It is a further object of the present invention to provide such a data read beam position calibration system that sets and maintains the data read beam position regardless of the particular optical drive within which the recording medium is inserted, thereby ensuring that any record carrier may be used with any optical drive of the optical storage system.

Another object of the present invention is to provide such a data read beam position calibration system that is essentially immune from variations that may occur in the electrical, electromechanical, and optical components used within the optical drive, which variations occur over time and a range of environmental and other external conditions.

The above and other objects of the present invention are realized by a data read beam position calibration system that utilizes the optical read and write components of an optical drive in conjunction with a set of calibration data tracks that are previously written on a recording medium, which recording medium is designed to be removably inserted into the optical drive. The calibration tracks are precisely spaced apart, using precision optical equipment available only at the manufacturing site of the recording medium, so as to exhibit the prescribed track pitch. Advantageously, the calibration tracks used to provide the optical track pitch measurement have additional calibration tracks placed adjacent thereto to provide the same background pattern that the optical system encounters when reading data. When the recording medium is first inserted into the optical drive, a calibration mode is initiated during which this data read beam position calibration is optically measured. An offset signal representative of this optical measurement is generated and stored. This offset signal is subsequently used within the optical drive to help control the desired reading operations.

During a read operation, the offset signal is used to position a first data read beam with respect to an (N-1)th data track (a previously written data track that is adjacent to an Nth data track, the Nth data track being the desired data track to be read) so that a second data read beam, positioned a fixed distance from the first data read beam for that particular optical drive, will track and follow the Nth data track. The drive may initiate the calibration mode as often as necessary to update the value of the offset signal.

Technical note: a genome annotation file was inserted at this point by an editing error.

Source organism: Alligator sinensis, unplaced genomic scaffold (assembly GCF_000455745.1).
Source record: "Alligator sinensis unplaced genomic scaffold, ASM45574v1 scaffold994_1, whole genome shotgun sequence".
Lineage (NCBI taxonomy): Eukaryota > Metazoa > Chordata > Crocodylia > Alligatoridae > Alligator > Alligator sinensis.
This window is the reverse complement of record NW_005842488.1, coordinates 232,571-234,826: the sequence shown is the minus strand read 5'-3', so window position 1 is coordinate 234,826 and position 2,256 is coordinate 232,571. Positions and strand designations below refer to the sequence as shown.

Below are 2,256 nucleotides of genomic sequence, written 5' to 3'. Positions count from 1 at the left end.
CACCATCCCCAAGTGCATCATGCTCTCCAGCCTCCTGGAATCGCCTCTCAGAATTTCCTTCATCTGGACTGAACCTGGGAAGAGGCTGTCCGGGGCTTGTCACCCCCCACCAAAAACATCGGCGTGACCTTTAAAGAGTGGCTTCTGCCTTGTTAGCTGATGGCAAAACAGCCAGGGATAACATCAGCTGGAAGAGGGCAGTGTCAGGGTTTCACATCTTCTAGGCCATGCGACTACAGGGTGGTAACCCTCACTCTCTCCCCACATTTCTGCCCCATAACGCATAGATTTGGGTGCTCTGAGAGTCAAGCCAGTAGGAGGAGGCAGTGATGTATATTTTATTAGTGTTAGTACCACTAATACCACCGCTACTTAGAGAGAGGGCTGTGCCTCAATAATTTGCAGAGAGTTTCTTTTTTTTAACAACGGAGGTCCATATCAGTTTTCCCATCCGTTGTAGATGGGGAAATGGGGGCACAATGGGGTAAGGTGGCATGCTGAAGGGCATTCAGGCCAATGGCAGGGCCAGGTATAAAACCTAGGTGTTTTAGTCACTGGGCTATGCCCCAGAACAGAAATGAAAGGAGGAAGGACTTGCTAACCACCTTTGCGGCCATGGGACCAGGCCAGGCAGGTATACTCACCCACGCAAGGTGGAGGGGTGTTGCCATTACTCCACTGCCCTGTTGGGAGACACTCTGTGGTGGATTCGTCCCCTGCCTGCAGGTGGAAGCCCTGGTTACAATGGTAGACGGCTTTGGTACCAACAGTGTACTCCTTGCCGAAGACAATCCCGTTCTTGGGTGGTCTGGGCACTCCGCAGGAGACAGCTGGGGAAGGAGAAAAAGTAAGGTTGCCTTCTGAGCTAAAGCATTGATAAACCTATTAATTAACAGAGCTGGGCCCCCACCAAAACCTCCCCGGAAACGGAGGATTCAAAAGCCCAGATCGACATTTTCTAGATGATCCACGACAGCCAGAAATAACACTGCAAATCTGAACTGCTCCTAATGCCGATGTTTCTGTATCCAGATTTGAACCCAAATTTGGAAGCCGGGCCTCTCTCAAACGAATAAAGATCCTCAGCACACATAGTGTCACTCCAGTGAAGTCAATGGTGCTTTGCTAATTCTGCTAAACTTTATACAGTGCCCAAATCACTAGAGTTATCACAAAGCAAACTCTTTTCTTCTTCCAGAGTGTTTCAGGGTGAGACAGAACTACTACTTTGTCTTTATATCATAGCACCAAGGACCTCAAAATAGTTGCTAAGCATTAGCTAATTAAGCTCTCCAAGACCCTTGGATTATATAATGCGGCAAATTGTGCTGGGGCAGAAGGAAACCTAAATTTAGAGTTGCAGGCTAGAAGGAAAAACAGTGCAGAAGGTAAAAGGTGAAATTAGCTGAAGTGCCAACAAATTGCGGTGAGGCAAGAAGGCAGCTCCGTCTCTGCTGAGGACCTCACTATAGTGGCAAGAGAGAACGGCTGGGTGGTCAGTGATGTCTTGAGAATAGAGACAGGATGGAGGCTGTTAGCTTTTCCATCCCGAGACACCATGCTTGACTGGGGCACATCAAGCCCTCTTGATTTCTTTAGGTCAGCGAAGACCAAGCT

Advantageously, the data read beam position measurement of the calibration data tracks is realized using the set of data read beams already available within the optical drive to follow the (N-1)th and Nth data tracks. The data read beams associated with this set of data read beams have a substantially fixed relationship therebetween for a given optical drive. However, this relationship will vary from optical drive to optical drive, and may vary slightly over time and changes in environmental conditions for a given optical drive. Hence, by regularly measuring the track pitch of the calibration data tracks with this set of data read beams and then measuring the data read beam position, any such variations in position of the beams will be factored out and an accurate offset signal for that particular drive at that particular time can be generated.

BRIEF DESCRIPTION OF THE DRAWINGS

The above and other objects, features, and advantages of the present invention will be more apparent from the following more particular description thereof, presented in conjunction with the following drawings wherein:

FIG. 1 is a simplified block diagram of a beam alignment system used to position one beam a desired distance from another beam;